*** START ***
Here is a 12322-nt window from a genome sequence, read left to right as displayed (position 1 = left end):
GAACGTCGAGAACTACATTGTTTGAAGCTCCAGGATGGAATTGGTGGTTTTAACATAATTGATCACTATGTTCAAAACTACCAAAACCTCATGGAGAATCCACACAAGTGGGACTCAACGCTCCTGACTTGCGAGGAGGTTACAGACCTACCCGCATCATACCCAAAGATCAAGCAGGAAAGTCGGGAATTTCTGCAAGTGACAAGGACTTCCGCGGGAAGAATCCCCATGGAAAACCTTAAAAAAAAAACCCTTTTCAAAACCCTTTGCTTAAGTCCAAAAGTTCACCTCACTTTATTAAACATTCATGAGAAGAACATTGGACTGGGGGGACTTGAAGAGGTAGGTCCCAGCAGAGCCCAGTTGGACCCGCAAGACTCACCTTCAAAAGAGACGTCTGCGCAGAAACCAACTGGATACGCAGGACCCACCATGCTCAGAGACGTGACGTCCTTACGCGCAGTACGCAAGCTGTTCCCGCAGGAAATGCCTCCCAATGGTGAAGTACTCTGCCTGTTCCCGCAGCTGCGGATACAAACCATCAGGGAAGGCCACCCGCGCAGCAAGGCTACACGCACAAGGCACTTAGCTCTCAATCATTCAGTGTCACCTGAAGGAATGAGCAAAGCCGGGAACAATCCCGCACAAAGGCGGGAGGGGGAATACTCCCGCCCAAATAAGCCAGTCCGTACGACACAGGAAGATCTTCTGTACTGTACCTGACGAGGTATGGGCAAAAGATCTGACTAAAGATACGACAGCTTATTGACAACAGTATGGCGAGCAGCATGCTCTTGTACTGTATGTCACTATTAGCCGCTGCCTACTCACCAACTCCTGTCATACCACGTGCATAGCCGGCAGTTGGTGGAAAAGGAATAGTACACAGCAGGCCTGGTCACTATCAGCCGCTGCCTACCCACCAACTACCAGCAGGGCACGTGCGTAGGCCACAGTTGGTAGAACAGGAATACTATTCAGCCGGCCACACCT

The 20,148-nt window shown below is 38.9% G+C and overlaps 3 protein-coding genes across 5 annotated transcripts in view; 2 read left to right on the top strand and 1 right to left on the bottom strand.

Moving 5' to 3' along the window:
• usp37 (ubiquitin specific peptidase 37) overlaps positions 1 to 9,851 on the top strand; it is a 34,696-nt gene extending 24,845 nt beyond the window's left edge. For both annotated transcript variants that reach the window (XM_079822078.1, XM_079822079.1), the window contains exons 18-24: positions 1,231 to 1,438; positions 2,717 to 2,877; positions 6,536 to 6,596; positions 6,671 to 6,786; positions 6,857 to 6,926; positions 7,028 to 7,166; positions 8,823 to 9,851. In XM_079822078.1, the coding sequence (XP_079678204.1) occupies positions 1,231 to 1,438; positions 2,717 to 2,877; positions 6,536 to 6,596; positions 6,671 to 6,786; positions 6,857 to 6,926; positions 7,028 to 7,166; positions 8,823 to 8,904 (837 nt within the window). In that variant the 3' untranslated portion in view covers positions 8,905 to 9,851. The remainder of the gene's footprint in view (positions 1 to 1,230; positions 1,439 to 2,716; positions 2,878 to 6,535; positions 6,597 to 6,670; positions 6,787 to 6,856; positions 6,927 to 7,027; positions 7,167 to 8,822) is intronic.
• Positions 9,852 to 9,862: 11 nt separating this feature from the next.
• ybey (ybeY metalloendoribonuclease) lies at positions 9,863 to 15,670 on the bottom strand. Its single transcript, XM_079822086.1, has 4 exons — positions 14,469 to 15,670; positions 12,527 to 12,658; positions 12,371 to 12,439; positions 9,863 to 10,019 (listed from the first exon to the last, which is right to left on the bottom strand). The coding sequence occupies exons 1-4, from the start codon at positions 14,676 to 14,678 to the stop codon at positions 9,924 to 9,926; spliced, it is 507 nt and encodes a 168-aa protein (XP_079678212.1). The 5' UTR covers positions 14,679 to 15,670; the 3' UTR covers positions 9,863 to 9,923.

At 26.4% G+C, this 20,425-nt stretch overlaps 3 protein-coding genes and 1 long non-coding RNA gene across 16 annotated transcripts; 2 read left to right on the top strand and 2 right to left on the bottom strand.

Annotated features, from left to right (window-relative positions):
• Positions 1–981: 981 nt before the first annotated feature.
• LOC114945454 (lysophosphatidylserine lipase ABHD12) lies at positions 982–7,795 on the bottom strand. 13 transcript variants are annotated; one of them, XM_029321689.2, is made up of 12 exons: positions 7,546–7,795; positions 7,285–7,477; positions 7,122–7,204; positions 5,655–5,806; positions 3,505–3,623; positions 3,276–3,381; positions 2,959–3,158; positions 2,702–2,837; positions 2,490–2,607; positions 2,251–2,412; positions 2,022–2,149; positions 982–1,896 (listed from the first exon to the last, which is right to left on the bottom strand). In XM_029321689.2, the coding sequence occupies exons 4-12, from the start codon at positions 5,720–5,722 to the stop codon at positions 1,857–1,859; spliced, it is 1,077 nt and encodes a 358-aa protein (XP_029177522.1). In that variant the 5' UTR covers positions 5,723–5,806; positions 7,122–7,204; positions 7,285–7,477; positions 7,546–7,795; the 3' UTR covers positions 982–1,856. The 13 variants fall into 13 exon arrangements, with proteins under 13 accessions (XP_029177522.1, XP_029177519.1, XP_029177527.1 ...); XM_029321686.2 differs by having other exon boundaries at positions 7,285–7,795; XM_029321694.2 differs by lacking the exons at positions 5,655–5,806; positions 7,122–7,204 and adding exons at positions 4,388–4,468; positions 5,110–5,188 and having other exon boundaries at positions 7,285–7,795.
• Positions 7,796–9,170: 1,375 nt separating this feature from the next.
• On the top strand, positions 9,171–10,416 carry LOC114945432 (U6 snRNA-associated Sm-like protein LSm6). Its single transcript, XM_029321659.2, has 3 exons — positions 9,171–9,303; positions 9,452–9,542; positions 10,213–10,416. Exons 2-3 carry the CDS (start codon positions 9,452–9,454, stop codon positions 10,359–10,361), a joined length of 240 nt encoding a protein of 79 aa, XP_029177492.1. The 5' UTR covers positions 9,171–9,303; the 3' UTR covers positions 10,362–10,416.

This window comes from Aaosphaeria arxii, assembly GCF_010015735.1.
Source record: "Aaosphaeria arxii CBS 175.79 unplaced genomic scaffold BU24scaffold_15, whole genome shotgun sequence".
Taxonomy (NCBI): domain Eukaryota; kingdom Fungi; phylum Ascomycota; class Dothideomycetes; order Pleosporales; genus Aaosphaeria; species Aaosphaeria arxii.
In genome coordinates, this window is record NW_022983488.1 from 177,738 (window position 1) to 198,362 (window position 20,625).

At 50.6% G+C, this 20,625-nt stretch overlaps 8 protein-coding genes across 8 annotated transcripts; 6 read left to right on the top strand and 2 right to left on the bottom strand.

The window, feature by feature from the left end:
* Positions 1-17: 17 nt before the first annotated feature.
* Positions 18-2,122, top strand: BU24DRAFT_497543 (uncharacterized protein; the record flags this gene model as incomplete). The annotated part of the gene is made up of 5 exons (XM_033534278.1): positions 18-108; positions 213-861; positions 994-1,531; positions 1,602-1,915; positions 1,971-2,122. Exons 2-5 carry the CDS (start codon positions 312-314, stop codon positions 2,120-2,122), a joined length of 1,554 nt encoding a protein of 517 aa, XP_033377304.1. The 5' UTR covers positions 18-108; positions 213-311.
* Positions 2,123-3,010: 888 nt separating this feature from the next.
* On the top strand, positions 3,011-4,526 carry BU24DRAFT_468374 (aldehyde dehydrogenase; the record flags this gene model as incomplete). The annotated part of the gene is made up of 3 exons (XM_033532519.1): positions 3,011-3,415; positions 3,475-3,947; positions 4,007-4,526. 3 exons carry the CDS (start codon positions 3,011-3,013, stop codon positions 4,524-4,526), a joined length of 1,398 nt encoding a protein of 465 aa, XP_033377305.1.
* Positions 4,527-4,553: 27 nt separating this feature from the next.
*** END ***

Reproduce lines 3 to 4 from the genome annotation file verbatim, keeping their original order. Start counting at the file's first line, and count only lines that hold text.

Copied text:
The 20,148-nt window shown below is 38.9% G+C and overlaps 3 protein-coding genes across 5 annotated transcripts in view; 2 read left to right on the top strand and 1 right to left on the bottom strand.

Moving 5' to 3' along the window: